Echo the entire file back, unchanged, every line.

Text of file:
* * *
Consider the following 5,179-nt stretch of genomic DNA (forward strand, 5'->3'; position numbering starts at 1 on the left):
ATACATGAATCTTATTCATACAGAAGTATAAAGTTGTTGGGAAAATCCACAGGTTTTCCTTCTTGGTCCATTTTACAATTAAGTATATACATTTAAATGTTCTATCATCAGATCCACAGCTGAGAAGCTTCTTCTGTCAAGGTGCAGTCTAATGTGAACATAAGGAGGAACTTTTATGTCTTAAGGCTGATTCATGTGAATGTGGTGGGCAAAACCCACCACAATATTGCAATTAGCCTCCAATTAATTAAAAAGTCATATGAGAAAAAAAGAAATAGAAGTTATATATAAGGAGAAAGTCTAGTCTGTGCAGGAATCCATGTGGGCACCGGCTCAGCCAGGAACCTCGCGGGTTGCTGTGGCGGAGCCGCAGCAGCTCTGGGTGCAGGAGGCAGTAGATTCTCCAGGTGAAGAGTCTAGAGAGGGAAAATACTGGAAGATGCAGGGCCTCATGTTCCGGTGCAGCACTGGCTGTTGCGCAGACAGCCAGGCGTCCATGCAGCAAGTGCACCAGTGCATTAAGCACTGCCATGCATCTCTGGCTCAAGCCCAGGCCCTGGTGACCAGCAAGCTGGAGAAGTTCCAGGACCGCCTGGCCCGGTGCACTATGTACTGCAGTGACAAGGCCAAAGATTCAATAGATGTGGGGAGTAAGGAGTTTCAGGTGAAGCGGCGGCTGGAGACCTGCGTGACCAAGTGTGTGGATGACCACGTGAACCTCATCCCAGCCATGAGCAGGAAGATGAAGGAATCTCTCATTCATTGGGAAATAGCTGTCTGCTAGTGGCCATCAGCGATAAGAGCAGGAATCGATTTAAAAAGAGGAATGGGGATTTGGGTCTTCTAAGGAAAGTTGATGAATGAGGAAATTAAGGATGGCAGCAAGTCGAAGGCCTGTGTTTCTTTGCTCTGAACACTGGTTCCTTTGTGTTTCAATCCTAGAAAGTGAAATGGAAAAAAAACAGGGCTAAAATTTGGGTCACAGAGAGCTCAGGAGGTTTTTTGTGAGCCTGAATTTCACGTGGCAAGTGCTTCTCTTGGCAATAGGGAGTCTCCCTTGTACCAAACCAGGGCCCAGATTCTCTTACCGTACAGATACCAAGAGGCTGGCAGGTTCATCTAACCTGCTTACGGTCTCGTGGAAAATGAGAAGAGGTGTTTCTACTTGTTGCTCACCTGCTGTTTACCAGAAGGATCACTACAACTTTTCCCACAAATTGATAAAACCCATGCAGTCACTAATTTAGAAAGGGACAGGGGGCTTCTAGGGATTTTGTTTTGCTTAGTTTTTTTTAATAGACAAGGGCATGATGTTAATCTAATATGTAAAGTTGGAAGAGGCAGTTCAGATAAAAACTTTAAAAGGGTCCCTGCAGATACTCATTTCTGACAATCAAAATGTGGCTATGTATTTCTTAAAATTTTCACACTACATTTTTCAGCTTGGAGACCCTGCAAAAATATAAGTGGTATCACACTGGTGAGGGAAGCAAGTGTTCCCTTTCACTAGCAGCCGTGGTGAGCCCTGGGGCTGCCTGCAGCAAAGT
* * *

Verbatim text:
Consider the following 5,179-nt stretch of genomic DNA (forward strand, 5'->3'; position numbering starts at 1 on the left):
ATACATGAATCTTATTCATACAGAAGTATAAAGTTGTTGGGAAAATCCACAGGTTTTCCTTCTTGGTCCATTTTACAATTAAGTATATACATTTAAATGTTCTATCATCAGATCCACAGCTGAGAAGCTTCTTCTGTCAAGGTGCAGTCTAATGTGAACATAAGGAGGAACTTTTATGTCTTAAGGCTGATTCATGTGAATGTGGTGGGCAAAACCCACCACAATATTGCAATTAGCCTCCAATTAATTAAAAAGTCATATGAGAAAAAAAGAAATAGAAGTTATATATAAGGAGAAAGTCTAGTCTGTGCAGGAATCCATGTGGGCACCGGCTCAGCCAGGAACCTCGCGGGTTGCTGTGGCGGAGCCGCAGCAGCTCTGGGTGCAGGAGGCAGTAGATTCTCCAGGTGAAGAGTCTAGAGAGGGAAAATACTGGAAGATGCAGGGCCTCATGTTCCGGTGCAGCACTGGCTGTTGCGCAGACAGCCAGGCGTCCATGCAGCAAGTGCACCAGTGCATTAAGCACTGCCATGCATCTCTGGCTCAAGCCCAGGCCCTGGTGACCAGCAAGCTGGAGAAGTTCCAGGACCGCCTGGCCCGGTGCACTATGTACTGCAGTGACAAGGCCAAAGATTCAATAGATGTGGGGAGTAAGGAGTTTCAGGTGAAGCGGCGGCTGGAGACCTGCGTGACCAAGTGTGTGGATGACCACGTGAACCTCATCCCAGCCATGAGCAGGAAGATGAAGGAATCTCTCATTCATTGGGAAATAGCTGTCTGCTAGTGGCCATCAGCGATAAGAGCAGGAATCGATTTAAAAAGAGGAATGGGGATTTGGGTCTTCTAAGGAAAGTTGATGAATGAGGAAATTAAGGATGGCAGCAAGTCGAAGGCCTGTGTTTCTTTGCTCTGAACACTGGTTCCTTTGTGTTTCAATCCTAGAAAGTGAAATGGAAAAAAAACAGGGCTAAAATTTGGGTCACAGAGAGCTCAGGAGGTTTTTTGTGAGCCTGAATTTCACGTGGCAAGTGCTTCTCTTGGCAATAGGGAGTCTCCCTTGTACCAAACCAGGGCCCAGATTCTCTTACCGTACAGATACCAAGAGGCTGGCAGGTTCATCTAACCTGCTTACGGTCTCGTGGAAAATGAGAAGAGGTGTTTCTACTTGTTGCTCACCTGCTGTTTACCAGAAGGATCACTACAACTTTTCCCACAAATTGATAAAACCCATGCAGTCACTAATTTAGAAAGGGACAGGGGGCTTCTAGGGATTTTGTTTTGCTTAGTTTTTTTTAATAGACAAGGGCATGATGTTAATCTAATATGTAAAGTTGGAAGAGGCAGTTCAGATAAAAACTTTAAAAGGGTCCCTGCAGATACTCATTTCTGACAATCAAAATGTGGCTATGTATTTCTTAAAATTTTCACACTACATTTTTCAGCTTGGAGACCCTGCAAAAATATAAGTGGTATCACACTGGTGAGGGAAGCAAGTGTTCCCTTTCACTAGCAGCCGTGGTGAGCCCTGGGGCTGCCTGCAGCAAAGT